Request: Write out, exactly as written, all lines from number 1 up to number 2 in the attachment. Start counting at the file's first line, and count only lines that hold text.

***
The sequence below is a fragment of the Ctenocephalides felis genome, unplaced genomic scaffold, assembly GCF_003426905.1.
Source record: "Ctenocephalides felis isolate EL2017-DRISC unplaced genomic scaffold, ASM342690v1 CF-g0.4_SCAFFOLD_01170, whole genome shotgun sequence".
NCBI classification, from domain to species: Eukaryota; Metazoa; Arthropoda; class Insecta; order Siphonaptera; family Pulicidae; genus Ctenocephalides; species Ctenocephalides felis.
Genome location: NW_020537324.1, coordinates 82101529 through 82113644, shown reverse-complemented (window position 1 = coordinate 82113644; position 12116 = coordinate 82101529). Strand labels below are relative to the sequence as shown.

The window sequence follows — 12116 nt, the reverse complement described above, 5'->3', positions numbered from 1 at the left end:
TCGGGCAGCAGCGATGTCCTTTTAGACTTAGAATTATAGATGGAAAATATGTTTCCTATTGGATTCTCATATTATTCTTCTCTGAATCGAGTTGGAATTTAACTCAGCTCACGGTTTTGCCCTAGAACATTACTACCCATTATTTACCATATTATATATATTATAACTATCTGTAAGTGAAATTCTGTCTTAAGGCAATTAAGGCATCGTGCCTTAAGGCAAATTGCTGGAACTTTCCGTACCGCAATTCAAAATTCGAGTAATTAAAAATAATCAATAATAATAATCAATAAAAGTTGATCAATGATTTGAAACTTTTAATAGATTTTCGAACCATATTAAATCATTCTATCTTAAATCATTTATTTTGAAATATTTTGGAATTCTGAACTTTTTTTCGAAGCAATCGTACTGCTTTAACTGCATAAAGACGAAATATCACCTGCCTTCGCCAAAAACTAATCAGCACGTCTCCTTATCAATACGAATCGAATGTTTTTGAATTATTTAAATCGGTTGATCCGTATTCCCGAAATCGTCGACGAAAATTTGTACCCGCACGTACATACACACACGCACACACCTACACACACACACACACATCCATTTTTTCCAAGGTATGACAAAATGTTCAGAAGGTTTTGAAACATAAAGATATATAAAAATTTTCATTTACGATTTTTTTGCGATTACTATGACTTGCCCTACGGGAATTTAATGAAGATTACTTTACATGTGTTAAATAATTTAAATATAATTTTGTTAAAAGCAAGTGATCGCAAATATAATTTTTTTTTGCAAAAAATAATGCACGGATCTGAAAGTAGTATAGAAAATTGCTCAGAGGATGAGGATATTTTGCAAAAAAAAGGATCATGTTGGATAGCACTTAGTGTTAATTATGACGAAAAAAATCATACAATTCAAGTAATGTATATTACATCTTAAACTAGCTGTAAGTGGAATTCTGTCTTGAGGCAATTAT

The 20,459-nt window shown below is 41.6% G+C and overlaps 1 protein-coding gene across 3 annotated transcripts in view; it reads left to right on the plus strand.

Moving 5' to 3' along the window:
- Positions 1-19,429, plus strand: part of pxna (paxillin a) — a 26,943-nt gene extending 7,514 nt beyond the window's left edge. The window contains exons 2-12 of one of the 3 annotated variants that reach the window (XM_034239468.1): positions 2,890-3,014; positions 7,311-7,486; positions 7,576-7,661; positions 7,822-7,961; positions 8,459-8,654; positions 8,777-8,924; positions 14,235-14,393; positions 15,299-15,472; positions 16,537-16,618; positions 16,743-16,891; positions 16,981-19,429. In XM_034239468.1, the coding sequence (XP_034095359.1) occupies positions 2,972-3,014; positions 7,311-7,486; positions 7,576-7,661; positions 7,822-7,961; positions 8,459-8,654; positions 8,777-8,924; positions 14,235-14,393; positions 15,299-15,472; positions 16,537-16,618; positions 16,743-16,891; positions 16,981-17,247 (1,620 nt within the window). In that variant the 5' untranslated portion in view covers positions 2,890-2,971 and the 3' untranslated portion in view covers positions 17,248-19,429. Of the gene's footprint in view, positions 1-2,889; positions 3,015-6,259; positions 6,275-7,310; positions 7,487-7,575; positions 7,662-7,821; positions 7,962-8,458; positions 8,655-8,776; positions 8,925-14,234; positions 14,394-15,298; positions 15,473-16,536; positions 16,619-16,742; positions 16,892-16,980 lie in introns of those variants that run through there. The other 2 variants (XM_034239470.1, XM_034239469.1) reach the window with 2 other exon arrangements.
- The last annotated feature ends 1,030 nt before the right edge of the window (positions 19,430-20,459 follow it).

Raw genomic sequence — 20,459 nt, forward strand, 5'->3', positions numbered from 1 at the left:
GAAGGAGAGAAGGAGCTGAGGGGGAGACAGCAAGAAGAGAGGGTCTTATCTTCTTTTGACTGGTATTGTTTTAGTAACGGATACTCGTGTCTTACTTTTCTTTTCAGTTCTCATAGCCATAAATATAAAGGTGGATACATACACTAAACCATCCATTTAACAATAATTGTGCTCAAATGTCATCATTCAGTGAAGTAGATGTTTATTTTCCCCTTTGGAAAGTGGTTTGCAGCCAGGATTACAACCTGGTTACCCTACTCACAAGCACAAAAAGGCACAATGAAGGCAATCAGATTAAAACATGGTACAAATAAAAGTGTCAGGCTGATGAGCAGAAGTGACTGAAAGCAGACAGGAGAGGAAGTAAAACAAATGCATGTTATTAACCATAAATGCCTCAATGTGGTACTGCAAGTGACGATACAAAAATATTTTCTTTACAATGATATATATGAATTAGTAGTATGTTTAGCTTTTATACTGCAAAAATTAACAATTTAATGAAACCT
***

The sequence below is a fragment of the Ctenocephalides felis genome, unplaced genomic scaffold, assembly GCF_003426905.1.
Source record: "Ctenocephalides felis isolate EL2017-DRISC unplaced genomic scaffold, ASM342690v1 CF-g0.4_SCAFFOLD_01170, whole genome shotgun sequence".